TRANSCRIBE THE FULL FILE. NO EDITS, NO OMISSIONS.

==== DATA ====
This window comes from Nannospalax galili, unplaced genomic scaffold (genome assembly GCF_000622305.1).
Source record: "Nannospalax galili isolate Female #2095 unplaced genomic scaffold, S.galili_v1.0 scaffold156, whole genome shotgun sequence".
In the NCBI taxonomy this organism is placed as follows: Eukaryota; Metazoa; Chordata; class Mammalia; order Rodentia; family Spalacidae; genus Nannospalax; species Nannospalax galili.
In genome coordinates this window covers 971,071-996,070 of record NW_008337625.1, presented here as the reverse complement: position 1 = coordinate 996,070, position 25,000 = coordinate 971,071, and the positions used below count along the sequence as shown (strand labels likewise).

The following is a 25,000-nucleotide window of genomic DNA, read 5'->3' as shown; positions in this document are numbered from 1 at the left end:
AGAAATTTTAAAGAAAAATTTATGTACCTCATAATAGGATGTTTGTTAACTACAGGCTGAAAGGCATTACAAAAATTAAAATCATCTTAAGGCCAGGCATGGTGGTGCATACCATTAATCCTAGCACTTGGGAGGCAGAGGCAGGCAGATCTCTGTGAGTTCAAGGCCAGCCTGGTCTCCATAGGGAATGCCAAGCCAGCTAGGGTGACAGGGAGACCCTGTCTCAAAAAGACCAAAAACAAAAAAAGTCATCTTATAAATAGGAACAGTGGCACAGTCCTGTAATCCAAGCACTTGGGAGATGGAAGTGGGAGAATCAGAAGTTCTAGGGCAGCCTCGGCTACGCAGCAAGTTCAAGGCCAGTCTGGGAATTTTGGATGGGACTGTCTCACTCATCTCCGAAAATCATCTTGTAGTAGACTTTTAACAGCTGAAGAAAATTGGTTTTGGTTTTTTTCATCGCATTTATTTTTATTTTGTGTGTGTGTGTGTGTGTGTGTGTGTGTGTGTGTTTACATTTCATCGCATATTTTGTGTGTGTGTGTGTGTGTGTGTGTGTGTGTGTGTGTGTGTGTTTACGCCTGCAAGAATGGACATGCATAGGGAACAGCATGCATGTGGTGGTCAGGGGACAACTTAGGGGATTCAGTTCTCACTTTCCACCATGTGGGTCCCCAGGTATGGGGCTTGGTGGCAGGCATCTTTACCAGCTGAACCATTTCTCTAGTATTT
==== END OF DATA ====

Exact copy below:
This window comes from Nannospalax galili, unplaced genomic scaffold (genome assembly GCF_000622305.1).
Source record: "Nannospalax galili isolate Female #2095 unplaced genomic scaffold, S.galili_v1.0 scaffold156, whole genome shotgun sequence".
In the NCBI taxonomy this organism is placed as follows: Eukaryota; Metazoa; Chordata; class Mammalia; order Rodentia; family Spalacidae; genus Nannospalax; species Nannospalax galili.
In genome coordinates this window covers 971,071-996,070 of record NW_008337625.1, presented here as the reverse complement: position 1 = coordinate 996,070, position 25,000 = coordinate 971,071, and the positions used below count along the sequence as shown (strand labels likewise).

The following is a 25,000-nucleotide window of genomic DNA, read 5'->3' as shown; positions in this document are numbered from 1 at the left end:
AGAAATTTTAAAGAAAAATTTATGTACCTCATAATAGGATGTTTGTTAACTACAGGCTGAAAGGCATTACAAAAATTAAAATCATCTTAAGGCCAGGCATGGTGGTGCATACCATTAATCCTAGCACTTGGGAGGCAGAGGCAGGCAGATCTCTGTGAGTTCAAGGCCAGCCTGGTCTCCATAGGGAATGCCAAGCCAGCTAGGGTGACAGGGAGACCCTGTCTCAAAAAGACCAAAAACAAAAAAAGTCATCTTATAAATAGGAACAGTGGCACAGTCCTGTAATCCAAGCACTTGGGAGATGGAAGTGGGAGAATCAGAAGTTCTAGGGCAGCCTCGGCTACGCAGCAAGTTCAAGGCCAGTCTGGGAATTTTGGATGGGACTGTCTCACTCATCTCCGAAAATCATCTTGTAGTAGACTTTTAACAGCTGAAGAAAATTGGTTTTGGTTTTTTTCATCGCATTTATTTTTATTTTGTGTGTGTGTGTGTGTGTGTGTGTGTGTGTGTGTTTACATTTCATCGCATATTTTGTGTGTGTGTGTGTGTGTGTGTGTGTGTGTGTGTGTGTGTGTTTACGCCTGCAAGAATGGACATGCATAGGGAACAGCATGCATGTGGTGGTCAGGGGACAACTTAGGGGATTCAGTTCTCACTTTCCACCATGTGGGTCCCCAGGTATGGGGCTTGGTGGCAGGCATCTTTACCAGCTGAACCATTTCTCTAGTATTT